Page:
SiteValet was on TV yesterday. We were featured in a business segment of CBC PEI’s Compass called Made in PEI.

Special thanks to Cheryl Paynter. Cheryl is the Director of Hotel Operations for D.P. Murphy Group, owners of Stanhope Beach Resort & Conference Centre. She said some great things about SiteValet. My two favourites are this one from the video:

We operate hotels. We don’t understand the technology of websites.

And this one, which unfortunately didn’t make the cut:

I don’t know why anybody in this business would build a website from scratch with something like SiteValet available.

Thanks to reporter Steve Bruce and his producer Tracy Lightfoot for inviting us and pulling this together.

Comments, thoughts, questions. Would love to hear from you in the comments section below.

Looking for color inspiration? Check out Kuler

kuler_logo.gifI met with Bill & Mary Kendrick (Briarcliffe Inn) at lunch today. They’re thinking about having a Custom SiteValet Theme designed. We were talking about color palettes and I suggested they take a look at Kuler (pronounced ˈkələr, I assume).

Kuler is a website by Adobe that shows user-submitted color palettes. The palettes are very nicely presented. And you can filter/sort them by Most Popular, Highest Rated, and so on.

If you’re thinking of having a Custom or Semi-Custom Theme developed, take a look at Kuler for some ideas.

kuler-reflection.png

New Themes On Their Way

We have a bunch of new themes coming. We should be adding 2 or 3 per week for the next few weeks. Here’s a little preview.

Note: these are visual mockups from our designers. The final themes may end up looking a little different.

Give Your Website a Quick Check with Website Grader and Woorank

WebsiteGrader and Woorank are two tools we use a lot at SiteValet. They’re pretty similar, so I’ll talk about them collectively.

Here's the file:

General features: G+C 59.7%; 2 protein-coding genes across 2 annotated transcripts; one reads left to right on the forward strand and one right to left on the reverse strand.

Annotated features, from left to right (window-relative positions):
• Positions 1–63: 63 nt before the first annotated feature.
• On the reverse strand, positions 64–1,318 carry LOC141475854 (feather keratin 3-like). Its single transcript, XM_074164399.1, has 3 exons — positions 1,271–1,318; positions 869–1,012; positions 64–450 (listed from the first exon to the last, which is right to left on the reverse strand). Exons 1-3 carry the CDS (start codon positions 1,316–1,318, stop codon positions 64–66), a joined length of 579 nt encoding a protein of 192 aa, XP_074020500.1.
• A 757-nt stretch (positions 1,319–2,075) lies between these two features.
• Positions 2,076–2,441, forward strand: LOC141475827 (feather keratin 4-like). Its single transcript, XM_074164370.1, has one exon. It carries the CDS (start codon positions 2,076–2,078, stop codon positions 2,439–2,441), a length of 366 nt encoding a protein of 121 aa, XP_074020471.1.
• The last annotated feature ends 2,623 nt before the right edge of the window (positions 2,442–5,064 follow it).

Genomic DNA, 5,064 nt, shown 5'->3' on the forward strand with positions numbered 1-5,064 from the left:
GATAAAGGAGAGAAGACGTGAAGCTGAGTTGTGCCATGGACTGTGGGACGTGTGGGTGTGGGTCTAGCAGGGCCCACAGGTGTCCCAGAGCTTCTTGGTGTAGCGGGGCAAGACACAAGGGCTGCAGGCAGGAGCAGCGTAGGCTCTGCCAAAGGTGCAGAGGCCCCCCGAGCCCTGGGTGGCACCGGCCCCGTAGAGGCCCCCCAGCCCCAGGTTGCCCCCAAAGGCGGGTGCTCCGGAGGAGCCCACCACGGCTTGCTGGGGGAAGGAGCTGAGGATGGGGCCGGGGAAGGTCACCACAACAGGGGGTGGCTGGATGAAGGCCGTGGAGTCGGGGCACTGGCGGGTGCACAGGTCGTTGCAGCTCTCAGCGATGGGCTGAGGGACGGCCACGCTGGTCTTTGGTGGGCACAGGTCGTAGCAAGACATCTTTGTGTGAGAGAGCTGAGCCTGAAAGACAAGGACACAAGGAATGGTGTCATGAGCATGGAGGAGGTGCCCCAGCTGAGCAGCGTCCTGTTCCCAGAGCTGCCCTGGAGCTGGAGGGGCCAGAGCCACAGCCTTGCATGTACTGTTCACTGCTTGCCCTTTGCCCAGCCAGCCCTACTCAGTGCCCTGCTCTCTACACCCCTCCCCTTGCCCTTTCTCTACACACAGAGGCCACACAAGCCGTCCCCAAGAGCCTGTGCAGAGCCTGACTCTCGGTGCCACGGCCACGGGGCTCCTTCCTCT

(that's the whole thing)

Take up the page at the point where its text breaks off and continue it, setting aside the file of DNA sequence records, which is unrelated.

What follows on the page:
websitegrader.pngThey are both web applications where you enter in the URL of your website (or any website) and they will run a bunch of tests against it. After 15-30 seconds, they return with a score out of 100, and a pretty detailed report.

Both tools are testing two broad aspects of your website, each important to how your site performs from a search engine optimization (SEO) standpoint:

  1. On-site tests. These are things about your website’s content and the code behind it. These are techie things like sitemap.xml files, 301 redirects, the structure of you site’s HTML, etc.
  2. Off-site tests. These measure your website’s presence on the web. How many sites are linking to you, etc.

woorank.pngWoorank appears to test more things, and provides a nice red/yellow/green indicator on each test. They also break the reports into clearer sections, including “In-Site SEO” and “Off-Site SEO.” But each has valuable information, so we always run both tests on any site we’re evaluating.

Even if you’re a little intimidated or overwhelmed by a lot of the information, give it a go. You’ll learn something about your website.

It’s a good idea to recheck every now and then to see how you’re doing and identify areas for improvement.

websitegraderbadge.pngWhat score should you get?

There are too many variables at play here to say definitively. Popular blogs and websites (that are also well coded) can have scores in the high 90s. For most inn, B&B or hotel sites we look at good scores seem to range from the 40s to the 60s. If your site scores below 40 (and definitely if it scores below 30), you should be looking to make some improvements to your inn or B&B’s website.

Take the tests and let us know in the comments section what your scores are.

How Do I Interpret the Google Analytics Reports I Get for My Website?

One of the extra services we provide to all of our customers is to set up Google Analytics on their website. Google Analytics is a powerful way to track your website’s activity: traffic, visitors, sources of traffic, and your visitors’ engagement and use of your site.